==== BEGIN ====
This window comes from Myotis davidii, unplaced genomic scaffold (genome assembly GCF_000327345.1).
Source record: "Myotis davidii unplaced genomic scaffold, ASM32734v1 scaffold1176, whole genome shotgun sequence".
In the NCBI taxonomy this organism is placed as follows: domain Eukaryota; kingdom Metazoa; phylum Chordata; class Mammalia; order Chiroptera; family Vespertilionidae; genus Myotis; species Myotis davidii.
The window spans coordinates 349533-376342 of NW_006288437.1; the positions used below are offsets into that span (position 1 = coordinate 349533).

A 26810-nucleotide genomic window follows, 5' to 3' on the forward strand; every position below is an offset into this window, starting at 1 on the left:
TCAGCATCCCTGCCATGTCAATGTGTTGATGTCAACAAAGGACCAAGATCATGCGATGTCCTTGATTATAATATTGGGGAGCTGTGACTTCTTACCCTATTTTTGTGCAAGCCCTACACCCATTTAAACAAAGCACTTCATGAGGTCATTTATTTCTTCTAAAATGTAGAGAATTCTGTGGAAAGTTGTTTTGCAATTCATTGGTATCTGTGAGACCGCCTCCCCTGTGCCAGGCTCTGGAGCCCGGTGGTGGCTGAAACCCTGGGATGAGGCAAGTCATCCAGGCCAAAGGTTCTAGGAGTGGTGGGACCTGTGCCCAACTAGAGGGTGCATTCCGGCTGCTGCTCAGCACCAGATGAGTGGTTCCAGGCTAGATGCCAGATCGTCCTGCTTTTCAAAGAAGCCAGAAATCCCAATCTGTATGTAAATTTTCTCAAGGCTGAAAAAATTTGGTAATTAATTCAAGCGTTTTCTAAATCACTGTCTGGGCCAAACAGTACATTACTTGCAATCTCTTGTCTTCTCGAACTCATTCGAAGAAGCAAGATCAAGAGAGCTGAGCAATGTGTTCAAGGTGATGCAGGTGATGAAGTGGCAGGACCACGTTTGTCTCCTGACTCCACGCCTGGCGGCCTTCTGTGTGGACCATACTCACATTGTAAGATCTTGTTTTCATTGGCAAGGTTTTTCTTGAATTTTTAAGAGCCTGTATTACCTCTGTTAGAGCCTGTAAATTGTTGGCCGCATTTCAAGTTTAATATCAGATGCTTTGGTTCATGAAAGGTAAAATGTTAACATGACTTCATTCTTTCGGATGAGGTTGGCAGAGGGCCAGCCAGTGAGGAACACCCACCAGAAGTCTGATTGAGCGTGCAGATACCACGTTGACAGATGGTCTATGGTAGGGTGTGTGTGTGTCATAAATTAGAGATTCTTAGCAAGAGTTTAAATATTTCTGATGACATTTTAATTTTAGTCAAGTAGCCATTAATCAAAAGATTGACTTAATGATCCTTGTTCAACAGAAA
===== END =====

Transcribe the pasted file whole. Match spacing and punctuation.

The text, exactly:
This window comes from Myotis davidii, unplaced genomic scaffold (genome assembly GCF_000327345.1).
Source record: "Myotis davidii unplaced genomic scaffold, ASM32734v1 scaffold1176, whole genome shotgun sequence".
In the NCBI taxonomy this organism is placed as follows: domain Eukaryota; kingdom Metazoa; phylum Chordata; class Mammalia; order Chiroptera; family Vespertilionidae; genus Myotis; species Myotis davidii.
The window spans coordinates 349533-376342 of NW_006288437.1; the positions used below are offsets into that span (position 1 = coordinate 349533).

A 26810-nucleotide genomic window follows, 5' to 3' on the forward strand; every position below is an offset into this window, starting at 1 on the left:
TCAGCATCCCTGCCATGTCAATGTGTTGATGTCAACAAAGGACCAAGATCATGCGATGTCCTTGATTATAATATTGGGGAGCTGTGACTTCTTACCCTATTTTTGTGCAAGCCCTACACCCATTTAAACAAAGCACTTCATGAGGTCATTTATTTCTTCTAAAATGTAGAGAATTCTGTGGAAAGTTGTTTTGCAATTCATTGGTATCTGTGAGACCGCCTCCCCTGTGCCAGGCTCTGGAGCCCGGTGGTGGCTGAAACCCTGGGATGAGGCAAGTCATCCAGGCCAAAGGTTCTAGGAGTGGTGGGACCTGTGCCCAACTAGAGGGTGCATTCCGGCTGCTGCTCAGCACCAGATGAGTGGTTCCAGGCTAGATGCCAGATCGTCCTGCTTTTCAAAGAAGCCAGAAATCCCAATCTGTATGTAAATTTTCTCAAGGCTGAAAAAATTTGGTAATTAATTCAAGCGTTTTCTAAATCACTGTCTGGGCCAAACAGTACATTACTTGCAATCTCTTGTCTTCTCGAACTCATTCGAAGAAGCAAGATCAAGAGAGCTGAGCAATGTGTTCAAGGTGATGCAGGTGATGAAGTGGCAGGACCACGTTTGTCTCCTGACTCCACGCCTGGCGGCCTTCTGTGTGGACCATACTCACATTGTAAGATCTTGTTTTCATTGGCAAGGTTTTTCTTGAATTTTTAAGAGCCTGTATTACCTCTGTTAGAGCCTGTAAATTGTTGGCCGCATTTCAAGTTTAATATCAGATGCTTTGGTTCATGAAAGGTAAAATGTTAACATGACTTCATTCTTTCGGATGAGGTTGGCAGAGGGCCAGCCAGTGAGGAACACCCACCAGAAGTCTGATTGAGCGTGCAGATACCACGTTGACAGATGGTCTATGGTAGGGTGTGTGTGTGTCATAAATTAGAGATTCTTAGCAAGAGTTTAAATATTTCTGATGACATTTTAATTTTAGTCAAGTAGCCATTAATCAAAAGATTGACTTAATGATCCTTGTTCAACAGAAA